Living in Tunisia
The Tunisians are warm and welcoming people who seem anxious to get to know the rest of the world. They are increasingly well educated and informed, and they are shrewd and cautious businessmen and women.
Expatriates will find a pleasant lifestyle with more than adequate housing and services. World-class facilities for business travel exist right alongside those for international tourist travel. They are all set in the magnificent surroundings and climate of the Mediterranean and embellished with some of the most dramatic Roman ruins anywhere.
All that being said, political upheaval beginning in the Arab Spring of 2011 has created instability in Tunisia. It is undergoing a transition in government, peppered with violent outbursts by opposing sides. Caution is advised.
Tunisia is a republic with executive power vested in the president, who is elected by popular vote for five years with no term limits. The prime minister is appointed by the president.
Cabinet members are named by, and are responsible only to, the president. Legislative power rests with the bicameral Chamber of Advisors and Chamber of Deputies (Majlis al-Nuwaab). The Chamber of Advisors has 126 seats consisting of 85 elected members and 41 presidential appointees; they serve six years. The Chamber of Deputies has 214 members who are elected to five-year terms.
While democracy, human rights, and a free society are much talked about in Tunisia, in recent decades the press has been almost exclusively pro-government, and the opposition tended to support the president. Zine El Abidine Ben Ali, President since 1987, ran unopposed in the 1994 presidential elections, but experienced some token opposition in the 1999 election. Acts of oppression against Muslims and others who oppose government policies have also been reported.
In Tunisia's October 2004 election, incumbent President Zine El Abidine Ben Ali won another term. Just before the election, the main opposition, the Democratic Progressive Party, withdrew its candidate because they believed the voting process would be skewed.
Ben Ali won the 2009 election as well, but was ousted and exiled in January of 2011. Interim leadership promises a new government that will work toward democracy and allow all political parties to operate in the country. Elections are scheduled for June 2013.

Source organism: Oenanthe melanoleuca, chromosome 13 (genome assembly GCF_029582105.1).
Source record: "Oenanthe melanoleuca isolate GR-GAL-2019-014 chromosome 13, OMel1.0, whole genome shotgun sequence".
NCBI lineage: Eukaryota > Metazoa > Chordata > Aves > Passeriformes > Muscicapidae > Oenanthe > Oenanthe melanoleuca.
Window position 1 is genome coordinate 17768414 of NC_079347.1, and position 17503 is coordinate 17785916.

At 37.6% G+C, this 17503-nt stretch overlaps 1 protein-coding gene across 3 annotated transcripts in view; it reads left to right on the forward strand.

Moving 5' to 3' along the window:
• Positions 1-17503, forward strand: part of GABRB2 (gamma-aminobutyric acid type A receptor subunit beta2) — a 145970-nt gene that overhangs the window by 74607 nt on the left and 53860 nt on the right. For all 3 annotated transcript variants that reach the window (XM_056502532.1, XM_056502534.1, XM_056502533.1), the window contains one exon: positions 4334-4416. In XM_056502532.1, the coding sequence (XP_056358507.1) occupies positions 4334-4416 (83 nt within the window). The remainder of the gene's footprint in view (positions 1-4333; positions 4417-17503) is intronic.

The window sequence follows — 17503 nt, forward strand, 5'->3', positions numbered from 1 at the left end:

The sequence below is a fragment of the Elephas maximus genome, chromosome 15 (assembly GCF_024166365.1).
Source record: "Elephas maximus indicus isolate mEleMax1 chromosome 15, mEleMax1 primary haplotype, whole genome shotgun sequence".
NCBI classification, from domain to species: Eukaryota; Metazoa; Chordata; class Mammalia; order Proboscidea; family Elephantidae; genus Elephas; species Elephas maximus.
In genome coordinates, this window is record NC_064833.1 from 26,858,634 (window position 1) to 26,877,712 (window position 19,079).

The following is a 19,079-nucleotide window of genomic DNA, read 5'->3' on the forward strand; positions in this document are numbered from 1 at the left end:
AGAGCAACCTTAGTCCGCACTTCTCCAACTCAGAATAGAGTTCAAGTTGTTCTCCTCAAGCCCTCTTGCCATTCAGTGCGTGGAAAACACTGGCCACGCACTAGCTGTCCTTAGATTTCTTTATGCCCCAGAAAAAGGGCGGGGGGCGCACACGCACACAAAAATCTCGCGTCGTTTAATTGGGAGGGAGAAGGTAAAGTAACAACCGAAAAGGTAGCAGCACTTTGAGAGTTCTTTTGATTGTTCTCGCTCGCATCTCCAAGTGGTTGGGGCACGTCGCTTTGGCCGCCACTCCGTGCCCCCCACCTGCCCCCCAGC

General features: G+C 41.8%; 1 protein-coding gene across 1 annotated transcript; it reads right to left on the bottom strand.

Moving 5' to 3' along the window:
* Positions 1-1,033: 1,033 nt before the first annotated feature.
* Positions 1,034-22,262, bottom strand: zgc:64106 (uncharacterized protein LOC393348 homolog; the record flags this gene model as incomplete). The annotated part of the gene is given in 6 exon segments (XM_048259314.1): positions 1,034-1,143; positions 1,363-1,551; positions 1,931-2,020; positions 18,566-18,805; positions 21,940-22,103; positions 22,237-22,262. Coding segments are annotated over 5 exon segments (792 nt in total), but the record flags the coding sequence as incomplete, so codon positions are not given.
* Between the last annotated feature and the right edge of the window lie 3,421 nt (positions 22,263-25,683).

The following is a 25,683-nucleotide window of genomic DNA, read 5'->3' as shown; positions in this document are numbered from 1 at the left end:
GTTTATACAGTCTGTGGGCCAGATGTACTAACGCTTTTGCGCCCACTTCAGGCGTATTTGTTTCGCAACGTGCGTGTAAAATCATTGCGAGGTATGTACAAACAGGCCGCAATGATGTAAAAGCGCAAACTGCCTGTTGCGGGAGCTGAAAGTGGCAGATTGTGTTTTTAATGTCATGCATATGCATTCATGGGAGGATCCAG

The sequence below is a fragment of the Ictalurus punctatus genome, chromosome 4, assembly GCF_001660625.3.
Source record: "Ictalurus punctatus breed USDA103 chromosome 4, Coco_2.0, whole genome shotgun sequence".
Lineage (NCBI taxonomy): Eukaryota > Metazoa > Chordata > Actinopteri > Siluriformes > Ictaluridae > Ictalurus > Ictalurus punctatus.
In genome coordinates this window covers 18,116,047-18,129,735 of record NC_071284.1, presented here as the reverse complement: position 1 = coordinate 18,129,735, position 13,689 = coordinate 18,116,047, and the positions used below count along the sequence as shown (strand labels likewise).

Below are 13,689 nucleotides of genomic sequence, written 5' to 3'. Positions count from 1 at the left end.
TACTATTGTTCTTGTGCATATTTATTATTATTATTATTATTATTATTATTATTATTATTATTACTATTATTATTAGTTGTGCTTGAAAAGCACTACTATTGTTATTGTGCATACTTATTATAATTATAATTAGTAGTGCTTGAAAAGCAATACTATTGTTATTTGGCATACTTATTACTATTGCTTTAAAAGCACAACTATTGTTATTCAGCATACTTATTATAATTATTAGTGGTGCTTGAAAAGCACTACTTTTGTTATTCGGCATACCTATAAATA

Economically, Tunisia presents an impressive picture. More than 60 percent of the population is considered middle class and only seven percent falls below the poverty level. The government has taken a balanced approach to economic development that has emphasized family planning, education, and promotion of the status of women. Women in Tunisia have a great deal more freedom than in other Islamic societies, and their rights are protected by law. Their presence in the business world is also more significant than that of any other Muslim country. In addition, the steadying effect of economic growth and political stability, unique in North Africa, has made it difficult for the influences of Islamic Fundamentalists to be felt too strongly.
Endowed with scant natural resources, Tunisia has concentrated its efforts on developing export-led growth. Textiles and tourism have provided the main hard-currency income. In order to encourage visitors, there has been an increase in hotel construction, free-trade zones, and U.S.-style industrial parks. The country's roads and railroads are relatively good, but need expansion to accommodate the growing demand. The government plans further upgrades in both areas. While privatization is an important element of Tunisia's attempt to attract foreign investment and improve its competitiveness, the fear of increasing already high unemployment has delayed development.
Tunisia entered into an association agreement with the European Union (EU) in March 1998. Under this accord Tunisia agreed to gradually remove barriers to trade with the EU over the next decade.